We also observed a significant increase in mucociliary clearance at 60 min post-exposure in comparison with saline solution. This increase was not observed at 15 min post-exposure, maybe due to the time required by xyloglucan to initiate the bioadhesion process on the mucous membranes (with mucin-like structure), owing to its high swelling capacity, which gives it its bio-protective film properties .
Mucociliary clearance removes inhaled and deposited particles, such as dust, allergens, bacteria and air pollutants, being essentially dependent upon the unidirectional beating of epithelial cilia and the rheological (visco-elastic) properties of mucus [16, 24]. Impairment of mucociliary clearance results in the accumulation of respiratory secretions and reduced defenses, leading to infections and inflammation . Mucociliary clearance thus functions as a biomarker of nasal mucosal function .
In the case of rhinosinusitis, mucociliary clearance has been shown to be impaired due to both decreased ciliary beat frequency and altered mucus rheology . Therefore, according to the results of this study, in the absence of ciliostasis, the improvement in mucociliary clearance together with the observed decrease in mucin concentration, suggests that Rhinosectan® has optimal properties for use in the management of these disorders. In the case, for example, of hypertonic saline solutions, improvement of mucociliary clearance has also been observed, although a certain degree of ciliostasis may occur as a result of hypertonicity .
We also observed a significant increase in the phagocytic capacity after Rhinosectan® exposure, at both 15 and 60 min post-treatment, suggesting a positive effect of the spray enhancing the ability of the epithelial cells to display their phagocytic function by efficiently trapping and removing inhaled particles and allergens.
Another important result of this study is the reduction in mucin secretion with the application of Rhinosectan® spray, particularly when undiluted. Excessive mucus or impaired clearance contributes to the pathogenesis of all the common airway diseases [27,28,29,30]. When mucin production is increased, so that mucins accumulate intracellularly, and secretion of a large number of granules is then triggered (mucus hypersecretion), airway luminal occlusion can occur [31,32,33]. Additionally, persistent accumulation can lead to infection and inflammation by providing an environment for microbial growth.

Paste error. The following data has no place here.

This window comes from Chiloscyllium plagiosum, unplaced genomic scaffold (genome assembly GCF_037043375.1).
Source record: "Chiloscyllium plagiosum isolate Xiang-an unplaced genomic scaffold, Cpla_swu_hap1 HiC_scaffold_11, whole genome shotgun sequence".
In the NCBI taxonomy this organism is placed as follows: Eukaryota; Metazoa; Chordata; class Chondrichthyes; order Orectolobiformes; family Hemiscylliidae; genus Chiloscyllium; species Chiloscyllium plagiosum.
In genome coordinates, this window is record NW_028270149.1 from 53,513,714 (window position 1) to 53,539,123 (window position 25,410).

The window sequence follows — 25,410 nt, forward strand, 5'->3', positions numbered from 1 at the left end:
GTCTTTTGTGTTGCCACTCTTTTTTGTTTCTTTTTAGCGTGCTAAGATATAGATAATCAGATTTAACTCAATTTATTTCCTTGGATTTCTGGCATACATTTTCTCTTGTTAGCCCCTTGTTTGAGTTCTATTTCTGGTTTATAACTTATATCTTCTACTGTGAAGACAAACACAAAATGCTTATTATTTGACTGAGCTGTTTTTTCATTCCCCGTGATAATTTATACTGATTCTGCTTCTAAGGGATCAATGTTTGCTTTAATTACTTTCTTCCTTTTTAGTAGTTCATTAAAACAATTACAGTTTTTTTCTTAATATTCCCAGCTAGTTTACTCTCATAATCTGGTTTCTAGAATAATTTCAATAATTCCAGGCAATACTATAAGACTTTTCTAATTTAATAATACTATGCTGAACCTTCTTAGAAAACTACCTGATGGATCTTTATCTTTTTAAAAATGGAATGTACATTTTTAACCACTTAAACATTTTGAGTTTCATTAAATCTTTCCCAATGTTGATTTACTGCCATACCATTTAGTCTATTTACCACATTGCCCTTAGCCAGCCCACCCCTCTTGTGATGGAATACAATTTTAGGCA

Thus, the effect of Rhinosectan® on mucin secretion might indicate a positive role in the regulation of the secretion, which is crucial for essential nasal functions although further studies are needed on this issue and taking into account that oligomeric mucins alone do not constitute mucus, and other mucin and non-mucin components must be important contributors to mucus organization and hence airways defense . This is also in agreement with the results of the recent randomized, double-blind clinical trial performed in patients with rhinosinusitis, in which the application of Rhinosectan® significantly improved main symptoms and reduced the severity of rhinosinusitis in comparison with a physiological saline nasal spray .
Therefore, these results suggest that application of Rhinosectan® contributes to the optimal rheological (visco-elastic) properties of mucus by enhancing mucociliary clearance, taking into account that the balance between mucin production and clearance depends on optimal mucin quantities, the hydration state and periciliary fluid depth . It is also important to note that stimulation of mucin secretion occurs with exposure to irritants and pro-inflammatory compounds and may lead to mucus obstruction of small airways and increased nasal resistance. It has been observed that products commonly used to relieve symptoms of chest congestion (containing products such as camphor, menthol and eucalyptus oil) can adversely affect mucociliary function, increasing mucin secretion and decreasing mucus clearance .
Although more aspects deserve further research, as further in vivo studies and clinical trials in patients with rhinitis during longer periods of time (for example during pollen seasons), the results of this study in the in vitro model of MucilAir™Nasal suggest that the application of Rhinosectan® does not impair ciliary movement, enhances mucociliary clearance and facilitates phagocytosis, while reducing mucin secretion, which are optimal properties for the management of rhinitis and associated conditions.